Open Society Foundations Announces Justice Fellows, Including Juvenile Law Center’s Christina Sorenson

Juvenile Law Center,

Sorenson’s project will address need for accessible and responsive grievance policies for youth in institutional placements

Philadelphia, PA (September 27, 2019): Open Societies Foundations today announced the hire of its new 2019 Justice Fellows—including Juvenile Law Center attorney Christina Sorenson.

“We are thrilled to serve as a host site for Christina,” said Sue Mangold, CEO. “We appreciate Open Society’s dedication to building the field of national leaders fighting for justice systems that truly serve young people. Christina’s project will put the voices of youth in foster care and delinquency placements at the forefront to design grievance policies that pull together resources and best practices to ensure that youth have control over their lives, make the decisions about their future and have clear access to redress should they experience abuse or mistreatment.”

For the past two years, Sorenson has been a Sol and Helen Zubrow Fellow in Children’s Law at Juvenile Law Center, working on a range of issues affecting youth in the child welfare and justice systems. She is a graduate of the University of Richmond Law School and has stood up for youth for years through her work with both advocacy organizations and legal clinics. She is also the recipient of the Children’s Law Center’s Orell-Brown Award for Clinical Excellence. She clerked after law school in the state of Delaware while maintaining a passion for youth ensnared in the child welfare and justice systems.

Involvement in the juvenile justice and/or child welfare system has a disempowering impact on all youth. Youth involved in these systems have little to no meaningful participation or autonomy in decisions that affect them. Institutional placements, however, are particularly harmful and disempowering. Youth often have no real avenue for redress should a problem arise.

“My awareness of the life-long consequences of institutional placements is grounded in experience,” said Sorenson. “When I was 5 years old, my sister and I were placed in foster care. In 9 years, I lived in 15 different homes enduring physical, sexual, and mental abuse. After being separated, my sister was in 13 different institutions, before being placed at Iowa Juvenile Home, which was later closed after investigative reporting by the Des Moines Register uncovered systemic abuse including excessive use of isolation.  Endemic abuse within institutions compounds the trauma imposed by isolation and separation from families, friends and communities; they leave youth feeling unseen, unheard and unvalued.”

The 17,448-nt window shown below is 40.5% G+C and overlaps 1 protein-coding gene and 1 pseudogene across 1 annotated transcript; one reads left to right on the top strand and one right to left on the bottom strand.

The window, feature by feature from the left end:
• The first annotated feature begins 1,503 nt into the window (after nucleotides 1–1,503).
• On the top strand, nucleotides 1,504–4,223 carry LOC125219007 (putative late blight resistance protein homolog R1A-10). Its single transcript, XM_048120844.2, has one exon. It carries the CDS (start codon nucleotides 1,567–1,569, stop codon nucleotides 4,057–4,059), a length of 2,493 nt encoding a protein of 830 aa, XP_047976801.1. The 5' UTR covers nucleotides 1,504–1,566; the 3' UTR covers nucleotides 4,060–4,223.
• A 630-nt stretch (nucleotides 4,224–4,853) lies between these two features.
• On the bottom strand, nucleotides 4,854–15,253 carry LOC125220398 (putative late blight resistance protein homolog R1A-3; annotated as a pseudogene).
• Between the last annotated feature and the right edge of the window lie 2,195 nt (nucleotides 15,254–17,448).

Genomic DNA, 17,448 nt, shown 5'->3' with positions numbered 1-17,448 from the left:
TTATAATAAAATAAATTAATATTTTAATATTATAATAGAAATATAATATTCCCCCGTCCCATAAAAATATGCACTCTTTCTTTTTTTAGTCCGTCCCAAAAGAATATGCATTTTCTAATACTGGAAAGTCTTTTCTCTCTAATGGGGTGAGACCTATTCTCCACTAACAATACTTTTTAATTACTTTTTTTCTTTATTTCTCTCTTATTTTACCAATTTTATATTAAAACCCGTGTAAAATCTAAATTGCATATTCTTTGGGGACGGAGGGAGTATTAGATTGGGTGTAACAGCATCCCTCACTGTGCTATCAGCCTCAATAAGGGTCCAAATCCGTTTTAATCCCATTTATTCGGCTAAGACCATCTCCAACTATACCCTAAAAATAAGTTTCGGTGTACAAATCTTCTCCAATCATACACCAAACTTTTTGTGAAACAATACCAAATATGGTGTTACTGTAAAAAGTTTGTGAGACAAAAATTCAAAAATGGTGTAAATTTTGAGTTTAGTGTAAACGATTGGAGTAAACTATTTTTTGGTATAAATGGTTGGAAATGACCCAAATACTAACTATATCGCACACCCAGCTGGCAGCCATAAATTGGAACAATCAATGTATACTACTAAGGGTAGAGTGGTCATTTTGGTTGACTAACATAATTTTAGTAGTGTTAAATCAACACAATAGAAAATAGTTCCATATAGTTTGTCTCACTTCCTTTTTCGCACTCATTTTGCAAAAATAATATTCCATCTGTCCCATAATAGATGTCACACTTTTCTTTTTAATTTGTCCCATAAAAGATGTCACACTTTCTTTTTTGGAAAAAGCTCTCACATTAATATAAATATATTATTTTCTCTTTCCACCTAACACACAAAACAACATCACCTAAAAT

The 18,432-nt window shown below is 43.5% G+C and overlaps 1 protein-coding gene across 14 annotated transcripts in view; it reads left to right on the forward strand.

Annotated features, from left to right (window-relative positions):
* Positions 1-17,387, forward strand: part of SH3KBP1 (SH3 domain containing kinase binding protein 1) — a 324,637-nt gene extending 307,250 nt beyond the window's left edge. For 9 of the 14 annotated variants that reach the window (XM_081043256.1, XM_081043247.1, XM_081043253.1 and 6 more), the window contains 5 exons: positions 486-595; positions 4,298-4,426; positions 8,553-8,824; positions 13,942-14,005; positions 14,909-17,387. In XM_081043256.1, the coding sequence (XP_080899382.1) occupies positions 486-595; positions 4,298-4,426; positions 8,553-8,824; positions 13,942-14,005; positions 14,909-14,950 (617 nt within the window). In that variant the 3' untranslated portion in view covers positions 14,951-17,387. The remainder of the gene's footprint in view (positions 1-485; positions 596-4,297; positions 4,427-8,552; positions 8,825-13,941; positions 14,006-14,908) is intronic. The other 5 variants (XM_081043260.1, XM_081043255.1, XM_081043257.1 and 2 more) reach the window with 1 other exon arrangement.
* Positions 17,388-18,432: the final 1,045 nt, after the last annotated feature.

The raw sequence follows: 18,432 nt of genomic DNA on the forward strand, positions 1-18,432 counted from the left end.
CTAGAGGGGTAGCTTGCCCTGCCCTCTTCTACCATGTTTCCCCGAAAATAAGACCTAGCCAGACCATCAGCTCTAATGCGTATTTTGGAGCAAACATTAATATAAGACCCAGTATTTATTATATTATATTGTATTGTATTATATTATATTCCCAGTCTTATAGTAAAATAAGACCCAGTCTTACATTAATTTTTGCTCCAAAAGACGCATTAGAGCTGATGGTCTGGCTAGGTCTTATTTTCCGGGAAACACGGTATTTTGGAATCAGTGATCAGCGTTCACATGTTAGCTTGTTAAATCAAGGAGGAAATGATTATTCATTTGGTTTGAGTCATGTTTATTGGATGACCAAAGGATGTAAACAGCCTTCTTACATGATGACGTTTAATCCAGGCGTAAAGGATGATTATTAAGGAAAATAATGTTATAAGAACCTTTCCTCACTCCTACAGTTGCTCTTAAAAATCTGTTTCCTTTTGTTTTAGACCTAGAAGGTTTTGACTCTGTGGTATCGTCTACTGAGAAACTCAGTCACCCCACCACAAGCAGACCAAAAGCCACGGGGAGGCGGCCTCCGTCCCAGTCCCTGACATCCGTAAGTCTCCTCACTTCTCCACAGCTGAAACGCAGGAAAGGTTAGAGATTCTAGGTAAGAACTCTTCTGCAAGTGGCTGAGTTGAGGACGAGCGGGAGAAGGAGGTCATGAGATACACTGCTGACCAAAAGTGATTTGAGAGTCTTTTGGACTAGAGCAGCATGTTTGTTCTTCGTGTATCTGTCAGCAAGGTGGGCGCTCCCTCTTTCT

Christina’s project, a potential model for partners nationally, will specifically zero in on Pennsylvania – a state ripe for reform in this area due to recent broad-reaching news stories about rampant abuse and neglect at institutions like Glen Mills, Wordsworth and other residential facilities. Juvenile Law Center has a class action lawsuit against state officials and Glen Mills following groundbreaking investigative coverage of the facility by the Philadelphia Inquirer which led to an emergency removal order by the state. The state legislature is paying new attention to policies concerning youth in placement.

Sorenson will be employing two youth advisory board members from Juvenile Law Center’s Youth Advocacy Program to develop ideas, facilitate conversations with a diversity of youth in various counties, and ensure that the project is authentically youth-centered and led.

“Racial and ethnic disparities remain deeply embedded in the administration and discourse of institutional placements,” said Sorenson. “The road to equity within the juvenile justice and child welfare systems begins with youth and family legal empowerment and social accountability. Youth legal empowerment is a step forward towards strengthening the youth’s own agency in finding and demanding justice in a system of injustice.”

Ms. Mangold and Ms. Sorenson are available for comment and interview.

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About the Expert
Susan Vivian Mangold is CEO of Juvenile Law Center and a Professor Emeritus at University at Buffalo School of Law, where she taught for over 20 years and served as Vice Dean for Academics. Mangold was also Chair of the University-wide Strategic Strength in Civic Engagement and Public Policy, and brings her expertise in community-based research to Juvenile Law Center.

Christina Kaye Sorenson, Esq., joined Juvenile Law Center as the organization's sixteenth Sol and Helen Zubrow Fellow in Children’s Law. She is currently a Soros Justice Fellow. 

Sorenson graduated from the University of Richmond Law School in 2015. While in Law School she advocated on behalf of youth through her work with advocacy organizations and legal clinics, including the Cook County Public Guardian’s Office as a 2014 University of Michigan Bergstrom Child Welfare Law Fellow. Upon graduation, Sorenson was awarded the Orell-Brown Award for Clinical Excellence by the Children’s Law